It’s no secret: Employee referral programs can greatly help your organization find and hire top talent. After all, where best to find potential new employees than by tapping into current workers, who share your firm’s values and who are already helping you run a successful business? “Employee referral programs can be an effective way to hire talented people, and they can also be invaluable in the current talent acquisition environment, in which open jobs outnumber qualified candidates,” according to SHRM. However, securing talent through a strong employee referral program doesn’t just help you hire strong new employees. It can also be a powerful tool to help you promote your employer brand.
“These type of initiatives are an extremely powerful tool that can help you promote your employer brand and attract strong talent into the recruiting process, says Kathryn Budd, director of human resources for MRINetwork. “When applied consistently, employee referral programs can also be a great retention tool that translates into huge costs savings on recruitment and investment in employees over time.” What does an effective employee program entail and how can you start one at your company? SHRM notes there are a number of things you can do, including:
1. Give employees the tools they need to refer: This can mean putting together a positive culture around employee referrals and being able to track these efficiently in an HR portal so that you can effectively review the entire referral workflow.
2. Set expectations and guidelines: Additionally, SHRM recommends that you should “make sure employees understand the referral program’s guidelines and expectations, including who is eligible to participate in the program and receive rewards for referrals.” Also be sure to include EEOC language to make it clear that the referral program is not discriminatory in any way.
3. Provide incentives: To help boost employee support in referring all-star talent, you should ideally put into place monetary inducements (if someone gets hired and stays for a set period of time). Make sure these incentives are paid in a predictable, timely and public manner and. To facilitate this, HR staff should set up automated payments in their HR information system.
Other guidelines to follow include holding leaders accountable and being transparent throughout the process with employees, providing feedback, and, importantly, marketing the program far and wide. This last guideline means investing in the marketing and communication plans to boost how many employees at your organization actually participate.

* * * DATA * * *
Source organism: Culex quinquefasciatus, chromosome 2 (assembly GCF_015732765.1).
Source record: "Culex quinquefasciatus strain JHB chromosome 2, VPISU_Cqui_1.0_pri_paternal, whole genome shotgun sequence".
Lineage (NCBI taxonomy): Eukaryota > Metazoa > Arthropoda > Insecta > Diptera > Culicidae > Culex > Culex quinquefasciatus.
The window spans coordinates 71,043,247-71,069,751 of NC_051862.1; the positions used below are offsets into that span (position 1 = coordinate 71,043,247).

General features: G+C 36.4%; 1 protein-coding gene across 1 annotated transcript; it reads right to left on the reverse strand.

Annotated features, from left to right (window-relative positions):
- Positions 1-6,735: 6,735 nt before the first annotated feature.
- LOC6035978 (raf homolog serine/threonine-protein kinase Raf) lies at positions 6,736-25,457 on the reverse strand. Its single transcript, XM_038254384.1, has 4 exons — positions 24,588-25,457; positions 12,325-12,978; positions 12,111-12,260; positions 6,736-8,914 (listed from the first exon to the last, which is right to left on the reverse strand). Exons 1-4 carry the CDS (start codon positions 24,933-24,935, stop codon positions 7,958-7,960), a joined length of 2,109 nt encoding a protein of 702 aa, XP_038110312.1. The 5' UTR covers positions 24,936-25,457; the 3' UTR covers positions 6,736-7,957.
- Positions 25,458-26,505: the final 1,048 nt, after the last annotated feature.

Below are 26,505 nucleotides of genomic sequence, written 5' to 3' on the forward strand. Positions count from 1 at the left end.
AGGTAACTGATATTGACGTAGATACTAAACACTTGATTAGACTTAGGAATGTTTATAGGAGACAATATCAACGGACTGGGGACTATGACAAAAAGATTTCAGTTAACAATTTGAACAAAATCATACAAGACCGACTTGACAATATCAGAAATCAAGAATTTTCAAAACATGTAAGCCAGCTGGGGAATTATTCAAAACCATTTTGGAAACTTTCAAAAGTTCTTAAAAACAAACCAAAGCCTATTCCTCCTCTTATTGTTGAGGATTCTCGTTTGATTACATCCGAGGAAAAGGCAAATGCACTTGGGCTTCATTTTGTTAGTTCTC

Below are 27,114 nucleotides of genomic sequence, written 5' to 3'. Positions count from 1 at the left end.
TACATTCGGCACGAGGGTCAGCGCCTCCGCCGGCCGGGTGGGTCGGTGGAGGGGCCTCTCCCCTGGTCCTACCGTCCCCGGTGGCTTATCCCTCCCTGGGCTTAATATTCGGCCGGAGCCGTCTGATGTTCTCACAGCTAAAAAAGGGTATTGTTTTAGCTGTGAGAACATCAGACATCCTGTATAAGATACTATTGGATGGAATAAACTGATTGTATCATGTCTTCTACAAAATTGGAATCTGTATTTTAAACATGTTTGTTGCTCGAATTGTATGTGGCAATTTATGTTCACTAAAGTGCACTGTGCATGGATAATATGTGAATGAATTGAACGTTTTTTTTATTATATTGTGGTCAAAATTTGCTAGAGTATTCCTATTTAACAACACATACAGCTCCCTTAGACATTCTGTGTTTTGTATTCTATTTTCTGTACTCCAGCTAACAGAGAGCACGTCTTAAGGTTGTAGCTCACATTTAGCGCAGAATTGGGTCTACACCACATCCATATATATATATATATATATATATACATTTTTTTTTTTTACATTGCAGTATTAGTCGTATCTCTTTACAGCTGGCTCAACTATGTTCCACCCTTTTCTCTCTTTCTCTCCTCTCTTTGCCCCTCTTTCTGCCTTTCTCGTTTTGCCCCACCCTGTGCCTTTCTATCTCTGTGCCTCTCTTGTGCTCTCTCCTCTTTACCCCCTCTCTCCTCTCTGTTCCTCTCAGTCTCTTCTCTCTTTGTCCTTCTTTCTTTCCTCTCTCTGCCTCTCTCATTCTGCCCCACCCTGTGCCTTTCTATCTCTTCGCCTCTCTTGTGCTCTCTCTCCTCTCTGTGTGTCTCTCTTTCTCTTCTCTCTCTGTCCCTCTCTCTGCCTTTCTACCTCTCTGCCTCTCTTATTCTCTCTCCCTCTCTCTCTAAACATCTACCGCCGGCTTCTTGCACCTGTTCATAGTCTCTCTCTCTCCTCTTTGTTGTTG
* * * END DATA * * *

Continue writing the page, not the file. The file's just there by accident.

This is extremely important when trying to promote your employer brand. But, how is the term defined? According to SHRM, employer branding “is an important part of the employee value proposition and is essentially what the organization communicates as its identity to both potential and current employees.”
Moreover, it includes many things about the company, including the “organization’s mission, values, culture and personality,” according to SHRM. “A positive employer brand communicates that the organization is a good employer and a great place to work.” Notably, the article also states that an employer brand greatly affects the “recruitment of new employees, retention and engagement of current employees, and the overall perception of the organization in the market.”
So, what are the specific ways referral programs can help?
First, a strong referral program, as noted above, includes clear expectations, guidelines and a powerful marketing plan of action. As a result of this communications push, employees will know in-depth how to speak with former co-workers and friends who they want to refer. This strong professionalism instantly makes your company look like a worthy organization and one that many will want to join because of this, leading to increased interest.
Second, your company should be investing heavily in communications and online content in order to promote your employer brand on your website, social media platforms, public relations and through other promotional materials. As a result, people will covet the chance to be referred and interviewed because they’ll know even more about the company.
“An employee referral program is a win-win situation for you and your organization,” says Budd. “You’ll create both a powerful commitment to hiring the best people as well as an employer brand that truly shines.” This will also signal to your firm’s clients and other external stakeholders that your organization has robust systems for attracting the talent that will drive performance, further establishing confidence in your products and services, and ultimately a more successful business.